EVENT ALERT: Gloria Dulan-Wilson to speak on the importance of Black History and Knowledge at Delaware Valley University, FEB 1, 2016

BY GLORIA DULAN-WILSON                                                        

Hello All:

Well it's Black History Month, at least it will be on February 1, 2016 and I've been given the honor of being asked to address the African American students at Delaware Valley University tomorrow, at their Black History Month Kick-Off Night.


Mr. Andrees D. Rivers, Delaware Valley U's Residential Community Director,  in recognizing the necessity for more involvement on the part of the students in the understanding and celebration of their history and heritage, has invited me, along with other local activists from Philadelphia and the surrounding community - aka THE ELDERS - to address the students on events that they were involved in during their youth, in contrast to events that are currently assailing them in the 21st century. 

Greetings and Happy Black History Month!

As we get prepared for Black History Month, we invite you and your friends to join us to celebrate and kick the month off right!

This Monday, February 1, 2016 at 7pm in the Goldman Game Room will be our Black History Month Kick Off Night sponsored by the Black Student Union and the Office of Residence Life. The kick off night will feature:

·         A free and tasty Soul Food Dinner
·         Enlightening and Engaging Conversation with Elders about our history and current events
·         Music, Fun & Prizes
·         A listing of all of the amazing Black History Month programs that will be taking place.

We hope to see you on Monday!

All the best,

Andrees D. Rivers
Residential Community Director
Delaware Valley University
700 East Butler Ave., Doylestown PA 18901
Phone: 215.489.2411
"Have a great day on purpose!"

I've been rolling over and over in my mind  what would be the most salient and relevant topics for this occasion - considering that I've been involved in Civil Rights since I was 10, and Black Power Movement since I was 18.  And, of course, there  have been so many changes over the last 10 years, that threw much of what we thought had been settled right back into center ring,  I don't want to just dwell on the history, without dealing with the future as well - because these youth are our future.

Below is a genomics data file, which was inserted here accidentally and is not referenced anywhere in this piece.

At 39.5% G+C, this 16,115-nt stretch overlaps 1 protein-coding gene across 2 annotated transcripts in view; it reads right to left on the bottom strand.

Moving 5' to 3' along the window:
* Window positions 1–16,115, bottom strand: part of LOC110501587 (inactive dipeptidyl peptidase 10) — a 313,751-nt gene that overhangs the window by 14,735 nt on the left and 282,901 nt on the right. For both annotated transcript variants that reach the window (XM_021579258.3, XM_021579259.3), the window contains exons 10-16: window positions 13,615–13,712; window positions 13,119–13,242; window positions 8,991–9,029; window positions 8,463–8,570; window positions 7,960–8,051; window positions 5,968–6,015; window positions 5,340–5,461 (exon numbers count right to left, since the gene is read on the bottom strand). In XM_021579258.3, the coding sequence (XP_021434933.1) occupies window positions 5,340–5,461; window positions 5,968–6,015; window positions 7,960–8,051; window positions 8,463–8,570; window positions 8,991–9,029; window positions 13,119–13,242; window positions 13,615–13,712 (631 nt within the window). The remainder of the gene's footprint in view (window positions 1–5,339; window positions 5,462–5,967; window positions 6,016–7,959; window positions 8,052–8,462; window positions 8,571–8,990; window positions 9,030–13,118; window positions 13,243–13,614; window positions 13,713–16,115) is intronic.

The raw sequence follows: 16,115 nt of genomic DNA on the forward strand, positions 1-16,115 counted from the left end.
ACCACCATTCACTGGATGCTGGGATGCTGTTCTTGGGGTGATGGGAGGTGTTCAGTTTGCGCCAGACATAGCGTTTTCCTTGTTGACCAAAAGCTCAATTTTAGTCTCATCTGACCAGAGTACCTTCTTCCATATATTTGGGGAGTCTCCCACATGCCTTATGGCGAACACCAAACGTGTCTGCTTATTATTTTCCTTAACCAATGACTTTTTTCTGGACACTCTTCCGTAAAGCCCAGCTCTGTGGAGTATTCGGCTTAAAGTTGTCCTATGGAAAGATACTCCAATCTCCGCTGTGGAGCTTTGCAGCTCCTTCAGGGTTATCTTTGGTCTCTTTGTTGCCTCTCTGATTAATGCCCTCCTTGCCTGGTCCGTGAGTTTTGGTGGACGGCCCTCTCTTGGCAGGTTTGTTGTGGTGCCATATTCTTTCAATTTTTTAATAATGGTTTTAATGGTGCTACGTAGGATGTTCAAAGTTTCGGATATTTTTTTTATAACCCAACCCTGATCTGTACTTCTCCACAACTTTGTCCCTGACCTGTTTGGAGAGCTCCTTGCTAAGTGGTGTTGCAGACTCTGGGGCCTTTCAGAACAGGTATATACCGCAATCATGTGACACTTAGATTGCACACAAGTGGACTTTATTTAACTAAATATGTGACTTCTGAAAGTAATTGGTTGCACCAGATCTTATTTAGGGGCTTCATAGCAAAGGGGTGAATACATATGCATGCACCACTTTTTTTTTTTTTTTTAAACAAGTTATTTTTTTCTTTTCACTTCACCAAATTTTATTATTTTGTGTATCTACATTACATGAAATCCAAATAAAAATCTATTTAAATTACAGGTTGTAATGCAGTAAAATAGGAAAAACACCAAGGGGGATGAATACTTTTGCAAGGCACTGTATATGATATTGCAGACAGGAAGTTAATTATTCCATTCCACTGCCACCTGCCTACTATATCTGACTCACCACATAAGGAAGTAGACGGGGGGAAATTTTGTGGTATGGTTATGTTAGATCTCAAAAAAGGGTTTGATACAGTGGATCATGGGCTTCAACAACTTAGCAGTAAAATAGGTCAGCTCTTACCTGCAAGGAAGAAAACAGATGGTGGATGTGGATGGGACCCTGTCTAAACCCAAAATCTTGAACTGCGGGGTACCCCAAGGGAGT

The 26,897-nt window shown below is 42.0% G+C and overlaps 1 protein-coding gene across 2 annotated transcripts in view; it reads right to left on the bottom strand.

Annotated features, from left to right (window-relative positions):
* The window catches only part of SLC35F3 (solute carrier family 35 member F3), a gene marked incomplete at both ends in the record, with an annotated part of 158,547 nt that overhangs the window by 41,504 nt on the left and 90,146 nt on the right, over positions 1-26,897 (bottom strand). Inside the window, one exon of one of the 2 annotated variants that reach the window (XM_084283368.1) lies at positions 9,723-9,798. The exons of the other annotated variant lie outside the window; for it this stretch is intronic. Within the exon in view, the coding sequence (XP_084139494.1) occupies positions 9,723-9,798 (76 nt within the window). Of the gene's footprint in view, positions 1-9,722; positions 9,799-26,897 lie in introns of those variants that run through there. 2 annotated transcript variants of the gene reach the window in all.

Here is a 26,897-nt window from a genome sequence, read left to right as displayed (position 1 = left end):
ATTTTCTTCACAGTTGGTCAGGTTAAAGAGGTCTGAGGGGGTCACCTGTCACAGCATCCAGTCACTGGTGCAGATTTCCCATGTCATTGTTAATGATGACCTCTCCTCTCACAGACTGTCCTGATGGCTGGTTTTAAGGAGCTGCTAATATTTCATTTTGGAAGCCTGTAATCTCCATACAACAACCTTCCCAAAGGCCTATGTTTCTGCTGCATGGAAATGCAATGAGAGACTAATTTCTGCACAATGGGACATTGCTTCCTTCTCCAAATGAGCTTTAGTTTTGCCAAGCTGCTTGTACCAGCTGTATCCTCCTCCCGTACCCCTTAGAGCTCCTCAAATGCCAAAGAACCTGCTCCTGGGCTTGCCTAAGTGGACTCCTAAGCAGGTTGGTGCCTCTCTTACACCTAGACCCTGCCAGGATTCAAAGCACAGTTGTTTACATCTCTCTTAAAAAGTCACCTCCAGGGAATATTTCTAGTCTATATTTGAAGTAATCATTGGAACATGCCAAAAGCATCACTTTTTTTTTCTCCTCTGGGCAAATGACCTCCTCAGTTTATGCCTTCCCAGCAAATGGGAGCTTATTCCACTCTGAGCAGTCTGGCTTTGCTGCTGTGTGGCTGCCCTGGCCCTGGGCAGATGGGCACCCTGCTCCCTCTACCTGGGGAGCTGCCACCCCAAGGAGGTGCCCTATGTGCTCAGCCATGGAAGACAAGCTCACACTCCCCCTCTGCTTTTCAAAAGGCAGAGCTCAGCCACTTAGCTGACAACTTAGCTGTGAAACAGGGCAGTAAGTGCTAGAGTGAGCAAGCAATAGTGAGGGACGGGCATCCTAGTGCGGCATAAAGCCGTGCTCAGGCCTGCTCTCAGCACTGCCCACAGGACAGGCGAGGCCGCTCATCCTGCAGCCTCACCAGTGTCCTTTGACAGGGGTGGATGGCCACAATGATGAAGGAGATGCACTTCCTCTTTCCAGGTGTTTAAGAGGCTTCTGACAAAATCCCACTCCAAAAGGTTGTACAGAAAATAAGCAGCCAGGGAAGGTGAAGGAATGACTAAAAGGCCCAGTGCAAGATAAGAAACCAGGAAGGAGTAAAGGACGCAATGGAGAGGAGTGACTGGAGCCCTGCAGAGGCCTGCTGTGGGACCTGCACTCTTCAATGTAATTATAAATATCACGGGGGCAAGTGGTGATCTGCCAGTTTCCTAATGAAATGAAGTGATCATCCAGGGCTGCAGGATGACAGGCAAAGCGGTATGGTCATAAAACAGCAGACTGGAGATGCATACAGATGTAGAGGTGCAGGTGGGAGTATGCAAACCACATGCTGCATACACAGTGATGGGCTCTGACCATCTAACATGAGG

I got a glimpse of the mindset of many of our youth at the recently held Black Radical Conference at Temple University, January 6-9 - and it's amazing to see that we've pretty much come full circle from when I first became involved.  

When I first became involved, we didn't have voting rights, civil rights, or as far as the meanstream was concerned, any rights.  We sat in, and for that we were spit on; we were dragged through the streets; we were sprayed with bug spray; and we were frozen with intensive air conditioning.  We were jailed and bailed out and re-jailed.  In addition to being shot, we were hung, beaten and given cement body casts.  And we continued to come back for more because we thought we were making a difference - and we were.  But 40 - 50 years later we have political apathy, divide and conquer, drug use, rampant illiteracy - But we also have the first Black President of the United States, and a re-awakening among our youth, of their own accord, that there is something seriously amiss when people in the 21st century are worse off than those of the mid-20th century. 

Many of us don't realize how important it is that Black History month not only be
celebrated and focused on during February, which was selected by the great Carter G. Woodson because two great leaders - Frederick Douglass and Abraham Lincoln were born in that month  - just 2 days apart; but we have to make it our business to involve it in every level of our education  year round- which is what Woodson  tried to do when he wrote the MIS-EDUCATION OF THE NEGRO.  This great book is nearly 90 years old, and is  still more relevant than a great many pieces of literature produced on the Black condition over the same period of time.  Not that what the others wrote weren't relevant; it was that Woodson's methodology and recommendation for dissemination was the key to the whole thing.  Educate a child in things that are relevant to his existence and he will excel in all levels - somehow this still has not been recognized as the way to make sure that Black children the world over, would not only know their own history, but others as well; and would also be able to relate other pedagogical information in meaningful and successful ways. 

Oh, well, I didn't mean to go off on a tangent.  I truly hope what I will impart to the students will be of lasting value to them, as was the information I received from my ELDERS when I was in school in their place.  Thurgood Marshall, Langston Hughes, Clara Luper, Adam Clayton  Powell,  Dr. William H. Cosby, Jr., Rev. Leon Sullivan, Shirley Chisholm, Dr. Dorothy I. Height, Rosa Parks, Jesse Jackson, Rev. Al Sharpton, Frances Cress Welsing, Stokely Carmichael, H. Rap Brown, Sam Anderson,  Julian Bond, Mayor David N. Dinkins, Nathan Hare, Dr. Charles V. Hamilton, Don King,  Muhammad Ali, and so many more have had, and continue to have a major impact on my life- and I am blessed to have had the great good fortune to have met them and interacted with them.

I truly hope that someone will feel the same way about me, and the wisdom, knowledge and information that I share. That someone will say, "Gloria Dulan-Wilson really made me think about what and who I was as a Black person.  I'll never forget her."

Stay Blessed & 
Gloria Dulan-Wilson

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